As the digitized replicas of the prepared teeth are transmitted electronically and models are created from this electronic data, all sources of laboratory error from pouring to articulation are eliminated. Initial studies of stereolithographic (SLA) model accuracy show it to be consistent with those created from vinyl polysiloxane (VPS) impressions.3 Stereolithography is the process by which photosensitive resin is laser "printed" to create a 3-D replica of the scanned arches. The fit of the crowns fabricated from these resin dies generated from electronic data are equal to those created from VPS impressions.4
Independent of the system type, reduced seating times of restorations due to accurate fit is likely the most profound and consistent benefit reported by early adopters, which confirms the accuracy of digital data capture and resulting model fabrication. Reviewed and published scientific studies for verification and validation of the accuracy of digital impressions vs conventional impressions and the restorations fabricated from each are needed.
A 57-year-old male presented with the chief complaint of biting pressure and cold sensitivity in the left lower quadrant.
Clinical findings: Tooth No. 18 had a large occlusal amalgam restoration and failing margins. Tooth No. 19 had a large occlusal amalgam restoration, failing margins, and an enamel crack evident in the distal marginal ridge.
Radiographic findings: Teeth Nos. 18 and 19 had deep amalgam restorations and sound interproximal bone levels. Tooth No. 18 had evidence of a sedative base.
Pulpal diagnosis: Tooth No. 18 had a normal response to cold, slight sensitivity to biting pressure, and a normal response to percussion. Tooth No. 19 demonstrated an exaggerated response to cold and an acute response to biting pressure but a normal response to percussion.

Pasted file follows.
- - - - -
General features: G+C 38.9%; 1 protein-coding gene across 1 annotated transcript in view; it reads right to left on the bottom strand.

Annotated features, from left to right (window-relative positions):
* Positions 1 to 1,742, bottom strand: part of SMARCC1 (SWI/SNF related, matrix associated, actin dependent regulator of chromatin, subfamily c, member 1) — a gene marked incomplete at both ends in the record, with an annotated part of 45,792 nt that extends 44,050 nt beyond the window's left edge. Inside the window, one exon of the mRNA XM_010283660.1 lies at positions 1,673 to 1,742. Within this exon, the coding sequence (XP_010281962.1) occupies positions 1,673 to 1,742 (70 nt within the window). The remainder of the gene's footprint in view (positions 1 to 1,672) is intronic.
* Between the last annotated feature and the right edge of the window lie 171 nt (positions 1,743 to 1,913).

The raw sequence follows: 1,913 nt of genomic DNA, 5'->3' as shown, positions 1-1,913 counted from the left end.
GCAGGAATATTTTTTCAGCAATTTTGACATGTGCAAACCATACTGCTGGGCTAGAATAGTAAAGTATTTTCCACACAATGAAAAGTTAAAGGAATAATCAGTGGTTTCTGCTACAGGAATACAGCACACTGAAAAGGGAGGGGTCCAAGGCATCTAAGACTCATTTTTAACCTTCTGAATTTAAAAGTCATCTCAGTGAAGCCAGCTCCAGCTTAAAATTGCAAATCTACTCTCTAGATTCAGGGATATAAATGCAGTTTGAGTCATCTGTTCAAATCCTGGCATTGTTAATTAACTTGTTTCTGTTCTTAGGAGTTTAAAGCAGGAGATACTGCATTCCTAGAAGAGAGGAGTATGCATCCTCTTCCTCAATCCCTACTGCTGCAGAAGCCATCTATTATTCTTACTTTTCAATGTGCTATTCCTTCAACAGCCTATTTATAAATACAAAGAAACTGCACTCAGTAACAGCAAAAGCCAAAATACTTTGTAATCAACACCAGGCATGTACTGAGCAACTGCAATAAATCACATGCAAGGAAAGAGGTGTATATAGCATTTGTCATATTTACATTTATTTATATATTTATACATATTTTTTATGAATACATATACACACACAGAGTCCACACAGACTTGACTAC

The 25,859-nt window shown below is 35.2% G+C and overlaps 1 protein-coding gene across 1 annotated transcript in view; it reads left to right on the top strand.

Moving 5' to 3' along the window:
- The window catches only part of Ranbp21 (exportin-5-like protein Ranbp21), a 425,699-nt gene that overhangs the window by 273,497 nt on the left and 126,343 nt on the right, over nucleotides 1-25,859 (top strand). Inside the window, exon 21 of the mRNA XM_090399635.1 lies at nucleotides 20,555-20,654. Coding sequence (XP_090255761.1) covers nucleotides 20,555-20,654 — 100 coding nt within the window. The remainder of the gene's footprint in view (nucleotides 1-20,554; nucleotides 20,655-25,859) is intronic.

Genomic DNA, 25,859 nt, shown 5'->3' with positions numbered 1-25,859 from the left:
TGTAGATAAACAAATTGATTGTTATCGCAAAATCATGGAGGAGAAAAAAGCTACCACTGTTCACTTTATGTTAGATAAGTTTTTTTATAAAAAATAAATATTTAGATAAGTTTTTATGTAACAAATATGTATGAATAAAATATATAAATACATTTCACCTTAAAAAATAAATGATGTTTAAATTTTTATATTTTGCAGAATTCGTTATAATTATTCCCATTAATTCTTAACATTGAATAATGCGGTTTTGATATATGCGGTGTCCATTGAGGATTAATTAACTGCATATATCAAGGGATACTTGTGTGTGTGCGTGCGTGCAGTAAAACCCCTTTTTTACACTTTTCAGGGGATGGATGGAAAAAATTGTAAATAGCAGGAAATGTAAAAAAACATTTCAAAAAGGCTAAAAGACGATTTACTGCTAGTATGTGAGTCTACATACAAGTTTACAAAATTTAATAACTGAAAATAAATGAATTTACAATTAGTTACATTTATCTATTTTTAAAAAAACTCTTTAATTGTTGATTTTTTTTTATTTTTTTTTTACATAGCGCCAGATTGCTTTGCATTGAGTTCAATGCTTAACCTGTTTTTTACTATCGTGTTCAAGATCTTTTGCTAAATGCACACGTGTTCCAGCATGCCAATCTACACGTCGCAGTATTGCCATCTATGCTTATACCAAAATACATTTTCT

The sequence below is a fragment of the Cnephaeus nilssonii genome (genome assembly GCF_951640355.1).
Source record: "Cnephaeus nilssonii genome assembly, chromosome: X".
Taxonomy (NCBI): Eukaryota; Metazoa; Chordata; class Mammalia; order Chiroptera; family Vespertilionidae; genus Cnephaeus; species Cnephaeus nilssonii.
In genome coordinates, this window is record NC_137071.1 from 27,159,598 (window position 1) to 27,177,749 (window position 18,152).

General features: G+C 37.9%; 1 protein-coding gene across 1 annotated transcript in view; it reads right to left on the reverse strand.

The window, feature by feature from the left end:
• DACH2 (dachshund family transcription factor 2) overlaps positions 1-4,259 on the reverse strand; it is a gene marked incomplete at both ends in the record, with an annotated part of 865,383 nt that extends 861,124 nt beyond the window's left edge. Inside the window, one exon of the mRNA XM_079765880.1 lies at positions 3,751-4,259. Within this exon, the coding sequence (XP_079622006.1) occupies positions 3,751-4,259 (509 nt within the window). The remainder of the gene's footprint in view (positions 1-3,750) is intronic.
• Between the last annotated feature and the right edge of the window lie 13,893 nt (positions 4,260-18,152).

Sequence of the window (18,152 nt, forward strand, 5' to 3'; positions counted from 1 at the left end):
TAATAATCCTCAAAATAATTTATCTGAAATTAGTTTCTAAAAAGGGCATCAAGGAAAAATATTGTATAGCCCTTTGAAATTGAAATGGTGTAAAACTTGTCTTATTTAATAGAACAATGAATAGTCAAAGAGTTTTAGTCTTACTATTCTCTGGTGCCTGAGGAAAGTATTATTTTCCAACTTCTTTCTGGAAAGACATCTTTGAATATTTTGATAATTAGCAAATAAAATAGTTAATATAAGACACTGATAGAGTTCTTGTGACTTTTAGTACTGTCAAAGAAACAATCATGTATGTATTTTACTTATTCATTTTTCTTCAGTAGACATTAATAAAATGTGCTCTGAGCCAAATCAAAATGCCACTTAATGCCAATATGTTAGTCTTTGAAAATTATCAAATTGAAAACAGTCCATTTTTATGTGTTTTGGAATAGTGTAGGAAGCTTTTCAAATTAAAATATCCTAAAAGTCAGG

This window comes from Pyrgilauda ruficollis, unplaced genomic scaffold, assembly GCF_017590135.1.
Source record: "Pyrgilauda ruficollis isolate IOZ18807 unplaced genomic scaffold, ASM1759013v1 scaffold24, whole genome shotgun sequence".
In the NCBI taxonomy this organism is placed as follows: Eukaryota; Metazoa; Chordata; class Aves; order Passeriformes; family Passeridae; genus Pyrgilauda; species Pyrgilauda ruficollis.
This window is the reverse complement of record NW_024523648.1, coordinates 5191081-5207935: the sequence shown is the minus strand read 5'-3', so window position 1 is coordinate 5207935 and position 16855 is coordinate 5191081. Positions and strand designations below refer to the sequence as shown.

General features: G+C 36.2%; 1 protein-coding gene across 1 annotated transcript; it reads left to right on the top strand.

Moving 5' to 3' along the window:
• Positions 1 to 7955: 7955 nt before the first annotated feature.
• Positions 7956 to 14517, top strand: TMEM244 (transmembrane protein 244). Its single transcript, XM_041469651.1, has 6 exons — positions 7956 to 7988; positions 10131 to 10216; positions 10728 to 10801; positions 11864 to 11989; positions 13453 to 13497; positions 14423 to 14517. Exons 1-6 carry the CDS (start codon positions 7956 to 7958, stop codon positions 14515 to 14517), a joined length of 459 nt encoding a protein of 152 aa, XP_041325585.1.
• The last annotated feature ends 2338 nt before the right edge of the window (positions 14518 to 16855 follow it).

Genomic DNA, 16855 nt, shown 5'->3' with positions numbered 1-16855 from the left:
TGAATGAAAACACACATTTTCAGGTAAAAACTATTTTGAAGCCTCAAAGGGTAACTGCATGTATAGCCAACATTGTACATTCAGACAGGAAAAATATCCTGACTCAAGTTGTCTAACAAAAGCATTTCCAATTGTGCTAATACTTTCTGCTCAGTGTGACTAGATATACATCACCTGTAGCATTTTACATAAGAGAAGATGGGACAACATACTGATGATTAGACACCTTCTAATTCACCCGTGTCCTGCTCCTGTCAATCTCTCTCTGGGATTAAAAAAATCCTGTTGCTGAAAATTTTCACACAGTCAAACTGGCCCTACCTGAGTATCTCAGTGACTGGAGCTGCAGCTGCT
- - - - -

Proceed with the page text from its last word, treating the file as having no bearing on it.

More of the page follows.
Diagnosis: Teeth Nos. 18 and 19 had failing amalgam restorations and compromised structural integrity. Tooth No. 19 was cracked.
Plan: The plan involved the use of cast gold restorations with composite resin buildups to eliminate decay and to restore the structural integrity of the teeth.
A 77-year-old male presented with the chief complaint of a missing upper left tooth, which had a removable replacement.
Clinical findings:Tooth No. 13 was missing. Flexible unilateral replacement supported entirely by the soft tissue. Tooth Nos. 12 and 14 provided stability. Gingival recession was evident on the palatal of teeth Nos. 12 and 14 secondary to trauma from a tissue-borne removable partial denture. Tooth No. 12 had been restored with a mesial-occlusal composite resin with evidence of a crack through the distal marginal ridge. Tooth No. 14 had been restored with a full gold crown.
Radiographic findings: There was a normal periapical appearance of teeth Nos. 12 and 14. The maxillary sinus location prevented implant placement without grafting. Bone loss was evident on distal tooth No. 14.
Diagnosis: Tooth No. 13 was missing, requiring replacement for dental arch stability and esthetics.
Plan: The plan involved the use of a fixed partial denture, Lava Zirconia, abutments being teeth Nos. 12 and 14, and a pontic tooth No. 13.
Preparation and Scanning Procedures
In both cases, the author followed the same protocol used in conventional techniques to the point of completion of the preparations and placement of two retraction cords. The teeth to be scanned were then isolated with an OptraGate® (Ivoclar Vivadent, http://www.ivoclarvivadent.com) and dry angles. A very light application of titanium dioxide powder was placed per manufacturer to enable the Lava C.O.S. to record points of reflectivity. As with VPS impressions, dryness is essential. In each case, full-arch scans of both the operative quadrant and opposing arches were accomplished (Figure 1, 2, 3, 4, 5, 6).